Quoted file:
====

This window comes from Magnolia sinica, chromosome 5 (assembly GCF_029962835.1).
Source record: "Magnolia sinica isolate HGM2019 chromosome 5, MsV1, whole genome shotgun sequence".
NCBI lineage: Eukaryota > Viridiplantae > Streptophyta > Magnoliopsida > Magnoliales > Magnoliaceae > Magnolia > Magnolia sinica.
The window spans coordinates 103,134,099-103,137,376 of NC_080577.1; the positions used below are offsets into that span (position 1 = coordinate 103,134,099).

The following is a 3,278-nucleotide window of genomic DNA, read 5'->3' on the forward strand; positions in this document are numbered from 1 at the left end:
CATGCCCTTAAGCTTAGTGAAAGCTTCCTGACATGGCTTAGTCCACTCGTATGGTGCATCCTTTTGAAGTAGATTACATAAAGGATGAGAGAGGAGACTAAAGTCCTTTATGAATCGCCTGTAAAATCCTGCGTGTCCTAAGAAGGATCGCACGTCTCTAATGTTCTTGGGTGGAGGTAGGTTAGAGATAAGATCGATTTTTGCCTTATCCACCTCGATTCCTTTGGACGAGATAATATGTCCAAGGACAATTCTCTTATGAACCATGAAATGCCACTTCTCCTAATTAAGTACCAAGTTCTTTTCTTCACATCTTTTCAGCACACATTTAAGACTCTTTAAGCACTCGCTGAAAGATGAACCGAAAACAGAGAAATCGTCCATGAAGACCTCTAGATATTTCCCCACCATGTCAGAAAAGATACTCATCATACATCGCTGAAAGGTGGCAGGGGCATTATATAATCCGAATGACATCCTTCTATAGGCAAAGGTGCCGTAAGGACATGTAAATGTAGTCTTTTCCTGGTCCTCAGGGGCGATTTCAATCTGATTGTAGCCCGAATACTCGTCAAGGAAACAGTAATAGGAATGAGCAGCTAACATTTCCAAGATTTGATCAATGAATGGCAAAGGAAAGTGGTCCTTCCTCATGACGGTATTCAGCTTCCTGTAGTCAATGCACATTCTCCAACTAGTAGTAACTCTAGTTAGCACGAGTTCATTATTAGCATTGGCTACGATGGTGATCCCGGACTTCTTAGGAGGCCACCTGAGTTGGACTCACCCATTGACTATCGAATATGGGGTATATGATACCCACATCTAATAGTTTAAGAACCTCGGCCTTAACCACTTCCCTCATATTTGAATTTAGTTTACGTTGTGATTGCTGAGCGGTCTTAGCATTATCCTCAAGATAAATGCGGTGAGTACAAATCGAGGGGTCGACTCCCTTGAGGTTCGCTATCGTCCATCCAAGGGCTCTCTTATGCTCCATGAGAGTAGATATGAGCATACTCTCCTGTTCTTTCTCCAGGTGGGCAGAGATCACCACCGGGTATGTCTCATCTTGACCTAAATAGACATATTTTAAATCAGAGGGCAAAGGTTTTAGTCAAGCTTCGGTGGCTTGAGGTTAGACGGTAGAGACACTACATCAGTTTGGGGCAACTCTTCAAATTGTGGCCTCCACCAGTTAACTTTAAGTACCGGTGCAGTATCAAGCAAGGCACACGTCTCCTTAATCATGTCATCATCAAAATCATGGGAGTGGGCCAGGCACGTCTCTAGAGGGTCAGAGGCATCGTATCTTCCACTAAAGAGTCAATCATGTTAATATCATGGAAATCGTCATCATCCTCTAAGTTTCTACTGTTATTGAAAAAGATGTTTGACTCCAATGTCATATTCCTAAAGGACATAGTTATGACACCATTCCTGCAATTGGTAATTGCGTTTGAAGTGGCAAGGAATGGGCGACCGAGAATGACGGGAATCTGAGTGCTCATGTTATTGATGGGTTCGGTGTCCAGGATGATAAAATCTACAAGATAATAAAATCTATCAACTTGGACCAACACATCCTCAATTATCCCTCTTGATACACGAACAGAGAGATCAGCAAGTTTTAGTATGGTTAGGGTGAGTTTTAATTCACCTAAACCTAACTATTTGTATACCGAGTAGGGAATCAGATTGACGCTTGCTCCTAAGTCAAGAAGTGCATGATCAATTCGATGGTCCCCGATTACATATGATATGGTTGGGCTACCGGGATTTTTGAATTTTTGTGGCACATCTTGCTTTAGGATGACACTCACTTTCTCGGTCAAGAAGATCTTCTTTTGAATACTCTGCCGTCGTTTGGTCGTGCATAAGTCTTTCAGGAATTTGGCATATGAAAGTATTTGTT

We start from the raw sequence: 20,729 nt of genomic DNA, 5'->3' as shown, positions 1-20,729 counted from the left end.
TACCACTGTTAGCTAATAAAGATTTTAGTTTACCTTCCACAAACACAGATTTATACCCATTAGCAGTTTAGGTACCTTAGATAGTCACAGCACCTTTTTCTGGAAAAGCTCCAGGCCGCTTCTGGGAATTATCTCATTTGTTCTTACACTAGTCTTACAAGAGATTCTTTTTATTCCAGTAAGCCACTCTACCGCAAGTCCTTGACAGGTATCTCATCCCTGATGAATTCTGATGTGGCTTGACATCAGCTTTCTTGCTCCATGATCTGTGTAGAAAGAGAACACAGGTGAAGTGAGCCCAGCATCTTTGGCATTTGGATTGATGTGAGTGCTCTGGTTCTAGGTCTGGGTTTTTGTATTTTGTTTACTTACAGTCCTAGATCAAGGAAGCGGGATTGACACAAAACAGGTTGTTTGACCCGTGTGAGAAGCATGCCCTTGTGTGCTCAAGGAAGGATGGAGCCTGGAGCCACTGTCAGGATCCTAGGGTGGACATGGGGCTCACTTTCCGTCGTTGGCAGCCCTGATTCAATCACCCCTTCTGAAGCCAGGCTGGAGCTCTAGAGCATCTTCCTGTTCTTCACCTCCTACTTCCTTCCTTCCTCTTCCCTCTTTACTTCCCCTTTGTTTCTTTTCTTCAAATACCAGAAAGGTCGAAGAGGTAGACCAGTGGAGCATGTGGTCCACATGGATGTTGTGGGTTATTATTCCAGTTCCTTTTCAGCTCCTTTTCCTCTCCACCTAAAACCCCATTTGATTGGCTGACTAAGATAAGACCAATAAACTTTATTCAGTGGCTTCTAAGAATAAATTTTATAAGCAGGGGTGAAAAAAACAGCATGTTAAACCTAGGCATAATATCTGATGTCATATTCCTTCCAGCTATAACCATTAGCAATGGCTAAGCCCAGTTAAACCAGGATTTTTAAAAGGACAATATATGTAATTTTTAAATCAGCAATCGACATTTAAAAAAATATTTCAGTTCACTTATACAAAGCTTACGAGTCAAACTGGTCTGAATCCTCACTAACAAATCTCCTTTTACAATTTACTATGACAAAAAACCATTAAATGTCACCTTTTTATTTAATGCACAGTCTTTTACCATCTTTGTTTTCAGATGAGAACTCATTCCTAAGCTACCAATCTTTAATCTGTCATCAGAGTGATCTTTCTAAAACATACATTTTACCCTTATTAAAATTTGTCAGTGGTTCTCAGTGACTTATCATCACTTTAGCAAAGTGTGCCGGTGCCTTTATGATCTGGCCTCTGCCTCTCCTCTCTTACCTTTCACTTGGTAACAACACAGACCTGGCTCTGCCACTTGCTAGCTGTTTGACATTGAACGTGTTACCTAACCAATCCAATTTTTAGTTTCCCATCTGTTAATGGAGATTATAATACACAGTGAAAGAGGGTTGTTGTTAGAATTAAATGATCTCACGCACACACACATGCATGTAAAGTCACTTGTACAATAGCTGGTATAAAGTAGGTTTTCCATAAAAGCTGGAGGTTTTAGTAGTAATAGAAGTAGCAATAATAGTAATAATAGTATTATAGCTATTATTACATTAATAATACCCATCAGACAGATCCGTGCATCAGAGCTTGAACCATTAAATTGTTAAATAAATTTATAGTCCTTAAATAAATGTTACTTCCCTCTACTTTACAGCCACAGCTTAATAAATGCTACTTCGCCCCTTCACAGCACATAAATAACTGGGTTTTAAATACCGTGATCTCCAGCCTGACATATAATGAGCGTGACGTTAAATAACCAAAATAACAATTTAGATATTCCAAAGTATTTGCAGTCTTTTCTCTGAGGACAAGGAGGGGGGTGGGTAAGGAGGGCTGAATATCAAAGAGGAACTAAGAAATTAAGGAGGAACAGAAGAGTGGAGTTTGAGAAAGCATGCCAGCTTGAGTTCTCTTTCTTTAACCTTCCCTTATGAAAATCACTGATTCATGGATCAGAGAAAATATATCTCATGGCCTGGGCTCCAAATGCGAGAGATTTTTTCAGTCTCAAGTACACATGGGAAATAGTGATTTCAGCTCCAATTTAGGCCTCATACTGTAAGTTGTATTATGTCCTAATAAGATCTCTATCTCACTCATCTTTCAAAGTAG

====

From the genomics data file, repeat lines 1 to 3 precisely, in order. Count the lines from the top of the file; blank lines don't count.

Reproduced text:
This window comes from Magnolia sinica, chromosome 5 (assembly GCF_029962835.1).
Source record: "Magnolia sinica isolate HGM2019 chromosome 5, MsV1, whole genome shotgun sequence".
NCBI lineage: Eukaryota > Viridiplantae > Streptophyta > Magnoliopsida > Magnoliales > Magnoliaceae > Magnolia > Magnolia sinica.